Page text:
Planet X: A New Hope?

Assuming you haven’t been living under a rock this past week, you certainly caught onto the excitement of the apparent discovery of a new planet, Planet X (which is officially called Planet Nine and informally Planet ‘Phattie’, but I digress).  If you, like me, still feel that Pluto was robbed of its planetary status, then you will also be a skeptic of this new discovery. Especially considering the intentional heartfelt image taken by the New Horizons probe last year:

pluto_color_beforeclosestapproach-crop-original-original
Clearly Pluto loves us. Why can’t it be a planet? Source: Slate

We first consider what a planet is. Ab initio I list three requirements that I would think planets should follow:

  • Are relatively large bodies (such as to support an inner core)
  • Are in some orbital (slightly elliptical?) pattern around the Sun
  • Should be so large as to sustain the orbit of other smaller astronomical bodies (moons?) around themselves.

Ok, now let’s look at what the actual definition is. The Greeks originally claimed that planets were ‘wandering stars’ – in fact, the word planet comes from planetai, meaning “wandering.” Remember, in those days the Earth was at the center of the universe (and our solar system), and therefore every celestial body that ‘wandered’ in the sky over the course of the year was a planet. So yes, even the Sun and Moon were initially considered planets!

Gradually the Sun was understood to be at the center of our Solar System and other ‘planets’ were discovered. Moons and satellites were eventually separated from planets. Fast forward to the turn of the millenium (~1995) and surprisingly the only concrete definition of a planet was:

  • Any “large” body that orbited a “star”

The main dispute was over the “slightly large” planets and the “slightly small” planets, particularly:

  • Not too “large” such as to support core fusion- consider the difference between planets and brown dwarfs; the latter of which fuses deuterium (Brown dwarfs)
  • Not too “clustered” such as to be surrounded by other celestial objects- such as a belt of objects, like an asteroid belt (Asteroid Belt)

This second argument was the key in dismissing Pluto as a planet – an impressive number of objects were observed in the Kuiper Belt, close to the far reaches of Pluto’s orbit. To solve this issue, the IAU in 2006 came up with this definition for a planet:

  • Orbits the Sun
  • Has sufficient mass for self-gravity (so as to overcome rigid body forces) and therefore maintain a nearly spherical shape
  • Has cleared the neighborhood of its orbit

This new definition instantly made Pluto and Ceres- an asteroid- ‘dwarf planets.’ Certainly the definition is still a work in progress as more and more objects are discovered around our solar system… like Planet X!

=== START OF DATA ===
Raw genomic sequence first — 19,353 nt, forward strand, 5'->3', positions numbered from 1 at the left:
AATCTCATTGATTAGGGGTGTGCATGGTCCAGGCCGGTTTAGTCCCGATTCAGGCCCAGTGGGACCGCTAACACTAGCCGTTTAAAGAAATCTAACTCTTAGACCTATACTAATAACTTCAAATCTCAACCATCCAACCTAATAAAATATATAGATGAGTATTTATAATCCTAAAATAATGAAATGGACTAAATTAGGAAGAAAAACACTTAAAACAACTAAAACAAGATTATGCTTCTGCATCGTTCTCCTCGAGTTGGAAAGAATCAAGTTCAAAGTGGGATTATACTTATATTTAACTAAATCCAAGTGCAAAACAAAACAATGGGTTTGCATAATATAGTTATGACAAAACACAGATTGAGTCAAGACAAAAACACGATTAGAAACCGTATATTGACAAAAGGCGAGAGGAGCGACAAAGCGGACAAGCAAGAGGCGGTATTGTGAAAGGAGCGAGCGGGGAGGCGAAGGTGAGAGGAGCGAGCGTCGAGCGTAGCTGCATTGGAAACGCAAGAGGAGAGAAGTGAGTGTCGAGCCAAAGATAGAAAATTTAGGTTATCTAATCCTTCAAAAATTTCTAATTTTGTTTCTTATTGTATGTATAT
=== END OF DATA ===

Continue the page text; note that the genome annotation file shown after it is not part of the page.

Here’s the shimmy on Planet X: we haven’t actually seen it yet. The original paper, incidentally written by the astronomer who ‘killed Pluto’, describes a unique idea for evidence of a out of range planet. By observing an abnormal dynamic orbital clustering in the Kuiper Belt scattered disk (see below), Brown proposes that this change could only be caused by the orbit of a planet (or eccentric perturber, as stated in the article) as the alternative would be that the Kuiper Belt contains a large internal gravity, which it doesn’t. The presence of a planet would explain the orbital clustering right at the perihelion- the idea mirrors our own planets orbiting the Sun.

fig21
Orbital clustering of six unique Kuiper Belt objects (KBO). There is a peculiar clustering at the perihelion (short end) of their orbits, in addition to the orbital overlap (only occurs 1% of the time). Source: aasNOVA

To account for this orbital clustering, Planet X is estimated to have a mass of 10 Earths with a orbital period of 15,000 years. These are decent conditions for a planet, but now the true adventure begins. With an orbital period of roughly 15,000 years, Planet X spends most of its time between 600 and 1200 AU- that’s 600 to 1200 times farther out from our Sun than the Earth is. Most telescopes and observatories will have trouble discovering this planet mainly because if it is indeed a planet, it will be incredibly dim. The best chance is to exhaustively make use of the Subaru observatory in Hawaii. Brown estimates that it will take close to 5 years to cover the area where the planet could be lurking.

The other problem is to explain how this ‘planet’ has left the ‘inner’ Solar System and entered the Kuiper Belt, while maintaining orbit of the Sun.  And well, to also ensure that the planet is not in the neighborhood of other celestial bodies nearby. Furthermore- this potential discovery would imply that many other ‘planets’ could also potentially exist out there. In the meantime, best of luck to the team in discovering Planet X! Oh… and give Pluto a second chance :).

p9_kbo_orbits_labeled-news-web
Another view of the KBO orbits, this time with the proposed orbit of Planet X included. Our Sun is the smaller light in the middle of Planet X’s orbit. Source: CalTech

Additional links:

DailyGalaxy: History of Planets

CalTech: Planet X

ScienceMag: Planet X

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